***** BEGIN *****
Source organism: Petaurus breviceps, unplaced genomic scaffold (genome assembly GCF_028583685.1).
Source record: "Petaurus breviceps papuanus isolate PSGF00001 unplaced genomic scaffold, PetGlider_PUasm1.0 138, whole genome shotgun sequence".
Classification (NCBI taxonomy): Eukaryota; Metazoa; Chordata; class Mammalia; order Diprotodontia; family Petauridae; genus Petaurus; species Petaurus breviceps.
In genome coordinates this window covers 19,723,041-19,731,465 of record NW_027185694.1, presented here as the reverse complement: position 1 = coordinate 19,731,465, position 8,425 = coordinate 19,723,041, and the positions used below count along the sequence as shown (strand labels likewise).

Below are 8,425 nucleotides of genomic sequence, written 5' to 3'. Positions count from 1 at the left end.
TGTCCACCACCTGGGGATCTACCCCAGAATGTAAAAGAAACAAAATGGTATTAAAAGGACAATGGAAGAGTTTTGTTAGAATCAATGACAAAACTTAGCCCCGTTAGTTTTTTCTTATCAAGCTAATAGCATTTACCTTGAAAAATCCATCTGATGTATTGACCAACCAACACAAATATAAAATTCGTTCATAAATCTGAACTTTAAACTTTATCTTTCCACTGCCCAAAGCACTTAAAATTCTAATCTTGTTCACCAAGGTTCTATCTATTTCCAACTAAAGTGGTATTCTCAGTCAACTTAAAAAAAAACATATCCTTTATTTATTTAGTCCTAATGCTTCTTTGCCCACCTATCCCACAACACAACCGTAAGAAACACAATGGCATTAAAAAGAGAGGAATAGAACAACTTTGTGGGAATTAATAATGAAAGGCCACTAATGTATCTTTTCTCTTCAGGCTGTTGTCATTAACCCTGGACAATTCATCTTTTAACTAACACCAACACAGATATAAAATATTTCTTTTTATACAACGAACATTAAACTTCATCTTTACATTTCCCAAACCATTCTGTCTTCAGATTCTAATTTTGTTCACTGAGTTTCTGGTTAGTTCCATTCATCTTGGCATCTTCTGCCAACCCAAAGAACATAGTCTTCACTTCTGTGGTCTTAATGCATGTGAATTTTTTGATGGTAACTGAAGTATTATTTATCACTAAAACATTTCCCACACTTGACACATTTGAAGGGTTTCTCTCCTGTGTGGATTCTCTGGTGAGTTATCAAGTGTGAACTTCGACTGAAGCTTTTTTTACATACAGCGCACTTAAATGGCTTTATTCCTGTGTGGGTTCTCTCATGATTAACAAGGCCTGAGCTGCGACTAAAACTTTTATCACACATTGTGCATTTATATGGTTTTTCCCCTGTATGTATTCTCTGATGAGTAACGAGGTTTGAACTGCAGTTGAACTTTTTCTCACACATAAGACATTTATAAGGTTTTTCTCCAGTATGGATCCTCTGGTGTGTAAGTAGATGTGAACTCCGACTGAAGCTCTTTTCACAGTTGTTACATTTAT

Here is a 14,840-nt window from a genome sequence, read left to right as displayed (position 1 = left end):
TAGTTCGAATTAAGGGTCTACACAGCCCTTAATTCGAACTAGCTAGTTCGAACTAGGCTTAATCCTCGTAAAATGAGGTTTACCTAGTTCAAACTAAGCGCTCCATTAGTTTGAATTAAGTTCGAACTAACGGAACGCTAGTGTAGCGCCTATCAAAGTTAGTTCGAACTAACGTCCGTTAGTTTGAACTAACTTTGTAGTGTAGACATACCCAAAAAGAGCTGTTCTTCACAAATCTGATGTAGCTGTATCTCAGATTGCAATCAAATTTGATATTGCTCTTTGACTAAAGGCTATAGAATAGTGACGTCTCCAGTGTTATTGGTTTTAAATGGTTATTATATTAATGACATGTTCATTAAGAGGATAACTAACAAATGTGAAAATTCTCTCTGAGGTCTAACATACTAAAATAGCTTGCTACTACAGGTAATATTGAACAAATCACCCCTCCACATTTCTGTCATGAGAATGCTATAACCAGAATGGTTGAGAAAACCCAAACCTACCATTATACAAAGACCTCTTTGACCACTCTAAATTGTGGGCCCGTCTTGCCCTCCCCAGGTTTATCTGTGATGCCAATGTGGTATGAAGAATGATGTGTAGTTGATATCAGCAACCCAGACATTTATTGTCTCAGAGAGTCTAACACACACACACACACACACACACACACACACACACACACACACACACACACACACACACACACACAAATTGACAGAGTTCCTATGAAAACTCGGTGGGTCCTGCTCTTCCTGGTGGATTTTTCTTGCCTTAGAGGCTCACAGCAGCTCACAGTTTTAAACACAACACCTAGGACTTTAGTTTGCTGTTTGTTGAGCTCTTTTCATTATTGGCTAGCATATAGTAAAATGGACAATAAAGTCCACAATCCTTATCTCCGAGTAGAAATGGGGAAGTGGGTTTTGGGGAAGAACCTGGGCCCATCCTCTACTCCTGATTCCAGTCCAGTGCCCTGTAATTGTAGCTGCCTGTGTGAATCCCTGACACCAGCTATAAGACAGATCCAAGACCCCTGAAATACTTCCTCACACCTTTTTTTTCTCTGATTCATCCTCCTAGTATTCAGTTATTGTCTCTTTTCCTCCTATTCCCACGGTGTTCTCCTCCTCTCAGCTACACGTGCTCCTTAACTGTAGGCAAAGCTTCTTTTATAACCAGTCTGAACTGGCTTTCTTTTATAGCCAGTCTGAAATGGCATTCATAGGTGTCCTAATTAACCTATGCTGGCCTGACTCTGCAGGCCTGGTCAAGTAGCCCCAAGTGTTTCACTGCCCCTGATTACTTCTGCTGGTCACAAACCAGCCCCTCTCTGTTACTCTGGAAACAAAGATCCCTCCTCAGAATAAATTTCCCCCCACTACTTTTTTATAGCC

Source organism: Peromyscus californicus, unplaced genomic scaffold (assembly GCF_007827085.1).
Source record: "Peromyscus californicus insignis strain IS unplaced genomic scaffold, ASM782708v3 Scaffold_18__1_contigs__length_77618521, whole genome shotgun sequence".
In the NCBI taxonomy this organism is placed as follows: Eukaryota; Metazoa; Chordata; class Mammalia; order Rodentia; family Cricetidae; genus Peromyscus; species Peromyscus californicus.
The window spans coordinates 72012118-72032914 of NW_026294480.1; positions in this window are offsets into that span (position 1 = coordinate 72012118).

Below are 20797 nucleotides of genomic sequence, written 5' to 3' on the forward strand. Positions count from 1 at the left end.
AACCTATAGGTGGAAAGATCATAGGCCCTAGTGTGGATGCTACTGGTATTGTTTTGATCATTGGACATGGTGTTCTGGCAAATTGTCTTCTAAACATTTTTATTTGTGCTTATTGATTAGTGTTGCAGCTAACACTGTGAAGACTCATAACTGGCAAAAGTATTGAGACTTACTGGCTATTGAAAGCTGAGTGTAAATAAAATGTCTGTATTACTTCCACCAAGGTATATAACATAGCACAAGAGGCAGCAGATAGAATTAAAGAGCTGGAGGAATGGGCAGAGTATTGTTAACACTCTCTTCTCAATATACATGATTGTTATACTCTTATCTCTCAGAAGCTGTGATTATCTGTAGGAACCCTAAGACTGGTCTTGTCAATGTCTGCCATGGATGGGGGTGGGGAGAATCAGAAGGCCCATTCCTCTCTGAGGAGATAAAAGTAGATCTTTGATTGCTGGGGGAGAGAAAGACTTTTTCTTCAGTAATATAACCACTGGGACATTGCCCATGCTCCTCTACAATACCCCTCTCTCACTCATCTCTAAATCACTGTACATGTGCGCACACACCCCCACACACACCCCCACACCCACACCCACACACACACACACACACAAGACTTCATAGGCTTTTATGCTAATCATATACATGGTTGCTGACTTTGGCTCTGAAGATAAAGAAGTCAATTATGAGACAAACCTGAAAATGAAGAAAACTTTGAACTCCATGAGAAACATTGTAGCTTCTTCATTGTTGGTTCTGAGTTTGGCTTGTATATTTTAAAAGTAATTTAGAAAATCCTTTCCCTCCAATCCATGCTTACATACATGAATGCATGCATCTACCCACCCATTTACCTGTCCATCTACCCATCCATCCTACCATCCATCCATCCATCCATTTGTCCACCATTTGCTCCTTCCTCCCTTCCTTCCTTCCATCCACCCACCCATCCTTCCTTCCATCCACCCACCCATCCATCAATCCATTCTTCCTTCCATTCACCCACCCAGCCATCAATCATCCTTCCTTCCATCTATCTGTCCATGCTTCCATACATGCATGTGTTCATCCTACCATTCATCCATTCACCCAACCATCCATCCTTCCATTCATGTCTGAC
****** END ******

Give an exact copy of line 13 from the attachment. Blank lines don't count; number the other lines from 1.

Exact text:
Below are 20797 nucleotides of genomic sequence, written 5' to 3' on the forward strand. Positions count from 1 at the left end.